by Ani Terton
The United Nations Climate Change Conference in Durban, South Africa begins today and will host thousands of delegates including me for two weeks. I arrived about 48 hours ago in Durban, after a 56-hour trip half around the world to the Southern hemisphere. The Canadian Youth Delegation is sharing the hostel with youth delegates from New Zealand, the United Kingdom, and a few cockroaches. A lousy internet connection, chronic tiredness, tourists blasting music, and rainy weather have been shaping my first 48 hours.
Durban’s International Convention Centre has been declared a United Nations zone with the area around it being completely closed to traffic. The zone also includes a Climate Change Response EXPO (an exhibition of South African greening initiatives), free shuttle buses and bikes for all delegates to get to the conference and back.
Climate Action Network International brought civil society members from all over the world together to sign on to a list of concrete demands to make this a successful COP, not some fuzzy “political commitment”. A positive outcome in Durban would include a second commitment period of the Kyoto Protocol, securing a mandate to negotiate a legally-binding agreement no later than 2015, and the implementation of the Green Climate Fund.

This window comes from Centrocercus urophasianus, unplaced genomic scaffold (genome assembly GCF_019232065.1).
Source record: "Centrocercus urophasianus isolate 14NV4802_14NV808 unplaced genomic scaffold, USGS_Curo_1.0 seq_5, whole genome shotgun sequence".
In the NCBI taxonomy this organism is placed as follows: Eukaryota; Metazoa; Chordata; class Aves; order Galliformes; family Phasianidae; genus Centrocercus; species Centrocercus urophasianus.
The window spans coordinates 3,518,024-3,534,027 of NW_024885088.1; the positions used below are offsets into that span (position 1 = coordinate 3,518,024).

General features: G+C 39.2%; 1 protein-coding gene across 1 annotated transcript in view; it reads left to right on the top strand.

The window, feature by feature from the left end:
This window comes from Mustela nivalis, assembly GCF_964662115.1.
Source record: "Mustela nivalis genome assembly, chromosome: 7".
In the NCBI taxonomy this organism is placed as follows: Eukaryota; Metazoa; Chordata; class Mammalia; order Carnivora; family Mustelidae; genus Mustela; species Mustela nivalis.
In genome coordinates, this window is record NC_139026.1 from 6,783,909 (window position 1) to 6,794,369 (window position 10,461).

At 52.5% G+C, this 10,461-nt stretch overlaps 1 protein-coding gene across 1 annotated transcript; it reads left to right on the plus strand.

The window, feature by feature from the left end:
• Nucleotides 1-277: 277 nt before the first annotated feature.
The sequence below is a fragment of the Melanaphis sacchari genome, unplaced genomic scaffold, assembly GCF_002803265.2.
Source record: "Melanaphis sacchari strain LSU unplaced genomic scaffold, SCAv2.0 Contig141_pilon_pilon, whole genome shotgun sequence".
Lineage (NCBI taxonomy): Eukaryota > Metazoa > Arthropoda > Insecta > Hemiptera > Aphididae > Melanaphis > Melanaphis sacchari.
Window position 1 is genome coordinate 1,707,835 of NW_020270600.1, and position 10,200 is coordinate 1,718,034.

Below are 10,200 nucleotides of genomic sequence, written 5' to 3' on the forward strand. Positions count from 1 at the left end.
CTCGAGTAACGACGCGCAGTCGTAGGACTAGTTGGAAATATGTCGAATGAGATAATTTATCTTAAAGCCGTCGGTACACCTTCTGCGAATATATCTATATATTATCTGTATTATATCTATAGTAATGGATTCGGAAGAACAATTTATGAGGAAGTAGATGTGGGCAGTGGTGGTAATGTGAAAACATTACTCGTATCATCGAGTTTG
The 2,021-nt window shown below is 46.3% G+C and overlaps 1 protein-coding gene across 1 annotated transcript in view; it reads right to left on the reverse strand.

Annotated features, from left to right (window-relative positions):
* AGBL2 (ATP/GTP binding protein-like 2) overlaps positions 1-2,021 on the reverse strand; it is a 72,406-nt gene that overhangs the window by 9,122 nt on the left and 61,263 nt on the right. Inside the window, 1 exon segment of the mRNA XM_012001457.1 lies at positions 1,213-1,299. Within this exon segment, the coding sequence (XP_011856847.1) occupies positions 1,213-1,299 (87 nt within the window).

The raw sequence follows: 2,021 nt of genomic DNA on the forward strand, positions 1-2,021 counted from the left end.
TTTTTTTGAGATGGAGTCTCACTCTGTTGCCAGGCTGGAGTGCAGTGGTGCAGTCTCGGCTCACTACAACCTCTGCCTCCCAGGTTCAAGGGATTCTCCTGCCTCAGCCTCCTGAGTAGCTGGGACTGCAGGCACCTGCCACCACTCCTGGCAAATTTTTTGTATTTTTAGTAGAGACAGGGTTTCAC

Canada has already been singled out by Civil Society groups as one of the countries trying to obstruct progress during the negotiations. So the tasks of monitors from Canada, like me, are all the more difficult.
Regardless of a few difficulties at the beginning, I am absolutely thrilled to be part of an amazing group of youth from all over the world to learn from each other, collaborate and work together towards a better future for our generation.
Anika Terton, Canadian Youth Delegate to COP17 from Winnipeg, Manitoba, will be blogging from the COP 17 meeting in South Africa for Living Green, Living Well at Green Action Centre. Read her other posts at: Green Action in Durban